. No benefit was gained from the addition of a 10-minute rest period between bathing and turning phases of a bed bath in hemodynamically stable coronary artery bypass graft patients9
. Unfortunately, physiological studies of bathing have not been conducted during ventilator weaning trials or with patients who have experienced prolonged (> 4 days) critical illness and mechanical ventilation.
A previous literature review, suggested that age, severity of illness, and prolonged time on bed rest may be important factors influencing patient response to bathing and position changes during acute and critical illness18
. We were unable to identify any studies that attempted to determine the impact of the bath on duration of weaning trials in patients who required PMV.
There has been increasing attention to mobility interventions to improve outcomes in patients on PMV with evidence that activity and exercise can be feasible, safe, and effective in improving short term functional outcomes and in achieving earlier discharge for patients experiencing PMV 19–24
. Early activity studies and exercise protocols do include parameters regarding exercise during spontaneous breathing trials (e.g., not until patients have achieved 4 hours of spontaneous breathing) and/or guidelines to increase FiO2
concentrations during these activities21, 25
. Yet, the research literature provides no such guidance for “activities of daily living,” such as bathing.
In summary, qualitative studies identify significant concern about bathing and other energy expending activities in relation to balancing work and rest during weaning from mechanical ventilation. However, prior physiological studies suggest that critically ill patients recover fairly quickly from the physiological effects of bathing and that energy expenditure during bathing is not excessive. Daily timing of baths during critical illness are variable with nighttime bathing a frequent practice pattern. Patient demographic and clinical characteristics (e.g., age, duration of critical illness, severity of illness) may influence whether nurses bathe patients during the weaning trial.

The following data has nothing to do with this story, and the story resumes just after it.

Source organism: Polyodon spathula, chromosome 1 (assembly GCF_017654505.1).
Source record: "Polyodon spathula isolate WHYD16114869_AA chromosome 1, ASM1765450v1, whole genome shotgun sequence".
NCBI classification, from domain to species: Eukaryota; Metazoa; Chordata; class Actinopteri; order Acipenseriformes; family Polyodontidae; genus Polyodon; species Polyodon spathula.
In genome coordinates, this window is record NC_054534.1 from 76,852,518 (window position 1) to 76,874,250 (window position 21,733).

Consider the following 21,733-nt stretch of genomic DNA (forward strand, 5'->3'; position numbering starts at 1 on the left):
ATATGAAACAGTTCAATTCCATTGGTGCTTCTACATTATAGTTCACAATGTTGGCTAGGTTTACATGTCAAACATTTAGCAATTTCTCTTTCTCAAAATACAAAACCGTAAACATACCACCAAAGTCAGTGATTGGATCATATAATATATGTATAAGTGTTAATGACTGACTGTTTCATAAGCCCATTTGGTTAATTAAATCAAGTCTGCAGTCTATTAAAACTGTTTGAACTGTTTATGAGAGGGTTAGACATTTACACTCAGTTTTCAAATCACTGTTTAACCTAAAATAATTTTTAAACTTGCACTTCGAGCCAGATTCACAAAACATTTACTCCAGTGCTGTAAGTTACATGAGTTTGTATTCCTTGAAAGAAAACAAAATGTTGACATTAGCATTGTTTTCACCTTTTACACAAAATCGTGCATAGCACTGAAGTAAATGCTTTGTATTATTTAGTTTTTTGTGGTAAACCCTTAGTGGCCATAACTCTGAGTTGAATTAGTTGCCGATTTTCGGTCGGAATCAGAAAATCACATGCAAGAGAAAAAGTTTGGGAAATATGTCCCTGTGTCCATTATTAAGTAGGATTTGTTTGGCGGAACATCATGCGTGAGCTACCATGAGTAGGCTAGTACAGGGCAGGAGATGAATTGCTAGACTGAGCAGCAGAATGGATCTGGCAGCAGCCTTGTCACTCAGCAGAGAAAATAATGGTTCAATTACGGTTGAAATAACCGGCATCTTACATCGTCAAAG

In follow-up to our qualitative study of bathing practices and beliefs during weaning from PMV, available clinical record data were quantitatively examined to determine how often nurses bathed patients during PMV weaning trials and whether bathing patients before, during the weaning trial, or at night influenced the duration of weaning trials.
The specific aims of this quantitative secondary analysis were to (1) examine the bathing care patterns in patients weaning from PMV; (2) determine whether the bathing practice [during a weaning trial; within one hour before the weaning trial; and nocturnal (2:00 AM–5:00 AM)] is associated with the duration of the weaning trial; and (3) investigate the association between patient demographic and clinical characteristics for the initiation of bathing patients during a weaning trial. With respect to the third aim, we hypothesized that older, more seriously ill, and/or patients with longer periods of bed rest before weaning trials commenced, would be less likely to receive a bath during weaning trials early in their ventilator weaning period.